The Sustainable Berkshire plan received exactly the 17 votes needed to be adopted.
PITTSFIELD, Mass. — It was a "sobering" three years in the making, but the county now has an updated master plan.
The Sustainable Berkshires project received the votes it needed Thursday to be adopted as the guideline for the county's future. The massive document outlines a vision, goals and strategies for the entire county encompassing topics of energy, economics, agriculture, neighborhoods, housing, open space, recreation, transportation, health, infrastructure and land use.
"We have an old regional plan at this point. Our old one was adopted in 2001," said Executive Director Nathaniel Karns, prior to the vote.
That plan, however, isn't relevant anymore because the county has changed in the last 13 years. And the old plan was based on an expectation that the population numbers would increase.
"One of the sobering aspects of this plan is that our population decline has continued," Karns said.
With gloomy populations numbers forecasted, the county needs to find a way to be sustainable, he said, and in the last three years that vision was completed.
The Berkshires particularly needs to use the plan to turn many numbers around. In the last 40 years, incomes went from "well above" the national average to "significantly" below; educational levels did the same, with the Berkshires losing college graduates. And with that, there are 7,000 high school students and 13 high schools, creating an average population well below the "optimal" size.
"Our communities are not fiscally sustainable," Karns said.
In developing the plan, Karns said there has been "significant" outreach to the public and county organizations. The plan is eyed to be a reference for all towns to base their decisions on and doesn't carry any regulatory authority.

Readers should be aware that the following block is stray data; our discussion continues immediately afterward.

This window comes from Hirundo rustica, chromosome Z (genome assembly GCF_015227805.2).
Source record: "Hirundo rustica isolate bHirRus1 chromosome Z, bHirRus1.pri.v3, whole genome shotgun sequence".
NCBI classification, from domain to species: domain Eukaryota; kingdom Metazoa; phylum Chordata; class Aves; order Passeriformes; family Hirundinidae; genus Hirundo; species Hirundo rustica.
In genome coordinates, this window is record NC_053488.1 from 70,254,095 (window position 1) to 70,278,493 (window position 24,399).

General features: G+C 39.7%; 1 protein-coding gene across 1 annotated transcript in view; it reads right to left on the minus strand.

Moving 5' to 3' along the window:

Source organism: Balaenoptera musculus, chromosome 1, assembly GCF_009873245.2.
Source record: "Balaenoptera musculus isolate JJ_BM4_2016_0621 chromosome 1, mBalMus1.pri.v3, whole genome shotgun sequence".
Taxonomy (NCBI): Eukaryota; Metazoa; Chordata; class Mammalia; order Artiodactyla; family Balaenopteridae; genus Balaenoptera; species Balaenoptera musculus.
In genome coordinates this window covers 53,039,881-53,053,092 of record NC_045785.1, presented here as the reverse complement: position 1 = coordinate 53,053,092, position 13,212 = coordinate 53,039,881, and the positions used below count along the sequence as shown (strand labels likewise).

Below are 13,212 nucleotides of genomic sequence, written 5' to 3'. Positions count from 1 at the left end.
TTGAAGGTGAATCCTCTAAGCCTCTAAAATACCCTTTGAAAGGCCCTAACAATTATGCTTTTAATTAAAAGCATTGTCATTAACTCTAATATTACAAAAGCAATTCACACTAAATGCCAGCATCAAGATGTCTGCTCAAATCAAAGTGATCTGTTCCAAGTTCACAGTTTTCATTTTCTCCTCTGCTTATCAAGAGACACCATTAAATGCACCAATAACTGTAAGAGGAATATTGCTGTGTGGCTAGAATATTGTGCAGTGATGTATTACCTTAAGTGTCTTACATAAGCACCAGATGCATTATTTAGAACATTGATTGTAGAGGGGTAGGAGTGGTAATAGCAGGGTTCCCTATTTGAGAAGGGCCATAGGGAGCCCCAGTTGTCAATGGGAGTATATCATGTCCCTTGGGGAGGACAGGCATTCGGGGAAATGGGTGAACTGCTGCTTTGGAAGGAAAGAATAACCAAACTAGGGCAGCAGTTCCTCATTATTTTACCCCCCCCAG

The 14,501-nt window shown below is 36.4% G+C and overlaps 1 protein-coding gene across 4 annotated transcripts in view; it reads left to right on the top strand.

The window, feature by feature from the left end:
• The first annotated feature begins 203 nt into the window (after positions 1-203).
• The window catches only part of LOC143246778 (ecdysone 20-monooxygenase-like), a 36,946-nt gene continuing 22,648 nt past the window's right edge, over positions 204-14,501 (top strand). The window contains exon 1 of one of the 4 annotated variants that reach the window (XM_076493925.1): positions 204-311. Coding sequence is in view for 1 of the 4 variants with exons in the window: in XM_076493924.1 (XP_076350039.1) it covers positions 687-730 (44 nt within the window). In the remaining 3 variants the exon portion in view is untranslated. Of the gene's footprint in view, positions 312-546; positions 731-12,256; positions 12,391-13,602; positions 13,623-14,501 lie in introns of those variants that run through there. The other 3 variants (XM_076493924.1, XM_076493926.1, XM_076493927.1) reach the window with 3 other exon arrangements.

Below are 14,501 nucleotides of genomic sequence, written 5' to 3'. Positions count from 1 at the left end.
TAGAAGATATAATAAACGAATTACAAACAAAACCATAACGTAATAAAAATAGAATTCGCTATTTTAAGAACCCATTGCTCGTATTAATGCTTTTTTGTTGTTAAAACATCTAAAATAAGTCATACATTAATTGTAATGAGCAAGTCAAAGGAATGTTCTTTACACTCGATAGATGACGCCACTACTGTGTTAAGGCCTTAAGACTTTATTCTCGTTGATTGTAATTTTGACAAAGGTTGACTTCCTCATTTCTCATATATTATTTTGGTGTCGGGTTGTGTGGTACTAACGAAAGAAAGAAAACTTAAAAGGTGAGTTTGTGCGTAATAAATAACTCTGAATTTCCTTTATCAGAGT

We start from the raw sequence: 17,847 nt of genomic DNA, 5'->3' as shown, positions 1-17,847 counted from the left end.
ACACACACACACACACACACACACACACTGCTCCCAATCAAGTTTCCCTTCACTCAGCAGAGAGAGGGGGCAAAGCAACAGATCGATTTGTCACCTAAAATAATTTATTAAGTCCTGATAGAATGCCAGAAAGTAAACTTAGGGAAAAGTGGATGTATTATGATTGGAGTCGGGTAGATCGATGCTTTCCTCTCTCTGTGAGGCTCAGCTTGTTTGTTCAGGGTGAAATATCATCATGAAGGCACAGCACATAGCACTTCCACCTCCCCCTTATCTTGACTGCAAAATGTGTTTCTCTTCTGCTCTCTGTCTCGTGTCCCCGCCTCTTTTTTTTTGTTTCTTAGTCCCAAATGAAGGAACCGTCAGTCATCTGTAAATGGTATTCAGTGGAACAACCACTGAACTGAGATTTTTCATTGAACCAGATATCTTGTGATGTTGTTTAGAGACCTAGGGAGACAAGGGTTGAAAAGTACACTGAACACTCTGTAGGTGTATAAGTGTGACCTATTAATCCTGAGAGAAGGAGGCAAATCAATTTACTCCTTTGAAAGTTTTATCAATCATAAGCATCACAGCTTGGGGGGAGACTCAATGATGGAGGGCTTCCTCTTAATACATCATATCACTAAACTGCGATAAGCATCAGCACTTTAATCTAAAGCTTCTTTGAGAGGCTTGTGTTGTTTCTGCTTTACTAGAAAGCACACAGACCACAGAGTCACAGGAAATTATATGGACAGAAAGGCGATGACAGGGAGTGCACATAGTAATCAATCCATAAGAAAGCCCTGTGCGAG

"I think this is an incredible plan," said BRPC Commissioner Rene Wood.
However, the vote didn't come easy as the plan needed 17 votes to be accepted and received just that. Two delegates — from Florida and Stockbridge — abstained from the vote, protesting language regarding the Housatonic Rail redevelopment.
The plan references as redeveloping the rail lines to re-establish passenger rail to New York City.
"In no way are we endorsing a specific proposal or necessarily endorsing specific ridership numbers. Nor endorsing the economic analysis is entirely accurate. It is a broad, conceptual statement saying that the county would benefit from having direct access to the New York City market by passenger rail," Karns said.
But with a proposal currently on the table from the state and the Housatonic Railway that some towns don't like, the commissioners considered loosening up the language so as to not give that project an endorsement. Instead, they hoped to add "evaluate" into the section so the goal is to investigate options but not necessarily do it.
"It seems that there is a hangup between endorse and an evaluation period," said Lenox delegate Mark Smith, who believes in developing rail overall but is questioning the current proposal.
Lanesborough delegate Jack Hickey said the committee should change the wording to accommodate the concerns of the communities being affected by the project.
But, a vote to keep the language as written passed 14-5. With that, Florida and Stockbridge abstained from the vote for the whole project and with 19 voting members present, the plan was accepted by the 17 votes needed.
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